This has also been emphasized by The New York Times, which pointed out that Barack Obama has “invested” in the relationship with Morsi after Americans have found out that Islamists are the best of the ruling class that can suppress the revolutionary optimism of the working class and can support America's war against Syria and Iran.

The New York Times had closely followed the visit paid by Morsi’s assistants to Washington yesterday, which took place in order to prepare for the latter’s visit to his U.S. counterpart early next year, as well as to promote Egypt’s “democratic model” of government in the Arab world.

So did Foreign Policy magazine, which talked about the meetings assistants Essam al-Haddad and Khaled Kazzaz had with both National Security Advisor Tom Donilon and Deputy Secretary of State William Burns, as well as members of Congress such as John Kerry, John McCain and Joe Lieberman.

At the time, al-Haddad and Kazzaz reviewed Egypt’s “great” role in maintaining peace in the Middle East, using the Gaza Strip as an example. While they were keen to talk about how to expand strategic relations between Egypt and the United States, the magazine pointed to Washington’s high uncertainty about the commitment of the Morsi government to democratic principles, especially after Morsi’s constitutional declaration.

Al-Haddad and Kazzaz claimed that Morsi’s government was doing all it could to prevent violence and that it was the protesters who ignited violence, throwing Molotov cocktails at the headquarters of the Freedom and Justice Party, and at the time the protesters spoke in a kind of clear cynicism. Al-Haddad and Kazzazz said, “Protests in the streets are something normal and accepted. It's a good sign of our democratic changes.”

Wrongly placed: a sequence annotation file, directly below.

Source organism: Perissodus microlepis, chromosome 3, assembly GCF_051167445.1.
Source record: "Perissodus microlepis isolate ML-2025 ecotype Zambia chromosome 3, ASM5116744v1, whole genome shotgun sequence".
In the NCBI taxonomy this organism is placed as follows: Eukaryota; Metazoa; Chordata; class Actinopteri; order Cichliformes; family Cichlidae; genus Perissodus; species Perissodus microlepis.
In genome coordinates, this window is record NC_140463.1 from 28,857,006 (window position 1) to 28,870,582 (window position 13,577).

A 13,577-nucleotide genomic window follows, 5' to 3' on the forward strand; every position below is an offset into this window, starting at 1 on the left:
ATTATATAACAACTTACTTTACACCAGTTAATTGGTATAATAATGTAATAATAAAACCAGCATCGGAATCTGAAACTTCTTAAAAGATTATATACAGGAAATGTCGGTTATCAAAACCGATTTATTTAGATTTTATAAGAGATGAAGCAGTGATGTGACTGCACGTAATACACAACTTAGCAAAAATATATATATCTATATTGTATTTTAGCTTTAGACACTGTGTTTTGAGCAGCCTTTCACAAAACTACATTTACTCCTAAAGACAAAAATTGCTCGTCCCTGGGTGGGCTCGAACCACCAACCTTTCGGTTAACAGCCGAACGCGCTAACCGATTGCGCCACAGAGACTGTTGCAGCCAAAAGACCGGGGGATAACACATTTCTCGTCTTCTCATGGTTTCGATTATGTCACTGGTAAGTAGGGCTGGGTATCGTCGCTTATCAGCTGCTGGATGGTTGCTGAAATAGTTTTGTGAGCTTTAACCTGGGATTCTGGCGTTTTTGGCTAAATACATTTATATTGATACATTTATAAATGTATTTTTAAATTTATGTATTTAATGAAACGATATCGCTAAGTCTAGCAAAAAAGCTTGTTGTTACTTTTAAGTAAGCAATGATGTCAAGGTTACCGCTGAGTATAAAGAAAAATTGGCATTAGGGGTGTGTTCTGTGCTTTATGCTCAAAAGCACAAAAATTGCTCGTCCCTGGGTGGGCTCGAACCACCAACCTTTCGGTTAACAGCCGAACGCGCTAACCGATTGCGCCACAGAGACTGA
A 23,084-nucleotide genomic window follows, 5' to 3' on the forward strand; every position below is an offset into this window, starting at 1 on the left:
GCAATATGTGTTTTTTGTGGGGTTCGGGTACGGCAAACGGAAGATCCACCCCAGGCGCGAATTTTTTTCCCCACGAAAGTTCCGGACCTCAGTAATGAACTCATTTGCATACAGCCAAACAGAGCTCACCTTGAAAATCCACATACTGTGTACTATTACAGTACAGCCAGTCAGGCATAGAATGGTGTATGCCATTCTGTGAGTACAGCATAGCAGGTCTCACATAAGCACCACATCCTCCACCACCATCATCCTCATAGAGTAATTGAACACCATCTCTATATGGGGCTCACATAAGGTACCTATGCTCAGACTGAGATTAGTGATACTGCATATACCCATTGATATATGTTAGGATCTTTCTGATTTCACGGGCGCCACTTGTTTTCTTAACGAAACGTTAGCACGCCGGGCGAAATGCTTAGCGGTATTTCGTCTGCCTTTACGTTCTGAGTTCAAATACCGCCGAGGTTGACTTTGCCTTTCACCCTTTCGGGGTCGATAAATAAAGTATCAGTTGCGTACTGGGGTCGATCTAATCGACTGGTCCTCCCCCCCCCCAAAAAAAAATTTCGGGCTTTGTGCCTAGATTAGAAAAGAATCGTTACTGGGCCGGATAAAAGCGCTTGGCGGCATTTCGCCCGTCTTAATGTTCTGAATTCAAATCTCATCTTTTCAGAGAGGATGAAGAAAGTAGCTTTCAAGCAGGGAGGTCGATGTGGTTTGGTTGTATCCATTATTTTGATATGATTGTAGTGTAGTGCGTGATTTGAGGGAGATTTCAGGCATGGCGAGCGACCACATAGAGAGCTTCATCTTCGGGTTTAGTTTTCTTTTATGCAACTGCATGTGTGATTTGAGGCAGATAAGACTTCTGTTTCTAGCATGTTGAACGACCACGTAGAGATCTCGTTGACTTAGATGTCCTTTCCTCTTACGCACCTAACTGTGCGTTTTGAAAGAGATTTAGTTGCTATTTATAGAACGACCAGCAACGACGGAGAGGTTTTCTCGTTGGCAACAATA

However, according to the magazine, “[the delegation’s] message may not resonate on Capitol Hill.” Hence, the position of the U.S. administration toward Morsi may yet be unsettled, which is why some people are talking about a real gap within the U.S. administration between those who are willing to bear the good intentions of Morsi and those who are fully convinced that his recent decisions prove his non-intention to implement a full democratic transition process.

In the end, no matter what the position of America is today, the first experiment proved that the voice of the street was stronger than any strategic interest of America with Mubarak, which prompted it to withdraw, albeit late. This time, though the U.S. did not stand by Morsi until the end, each day of delay in their support of him will count against them, and the rebels may not be forgiving this time.

*Editor’s note: This quote, accurately translated, could not be verified.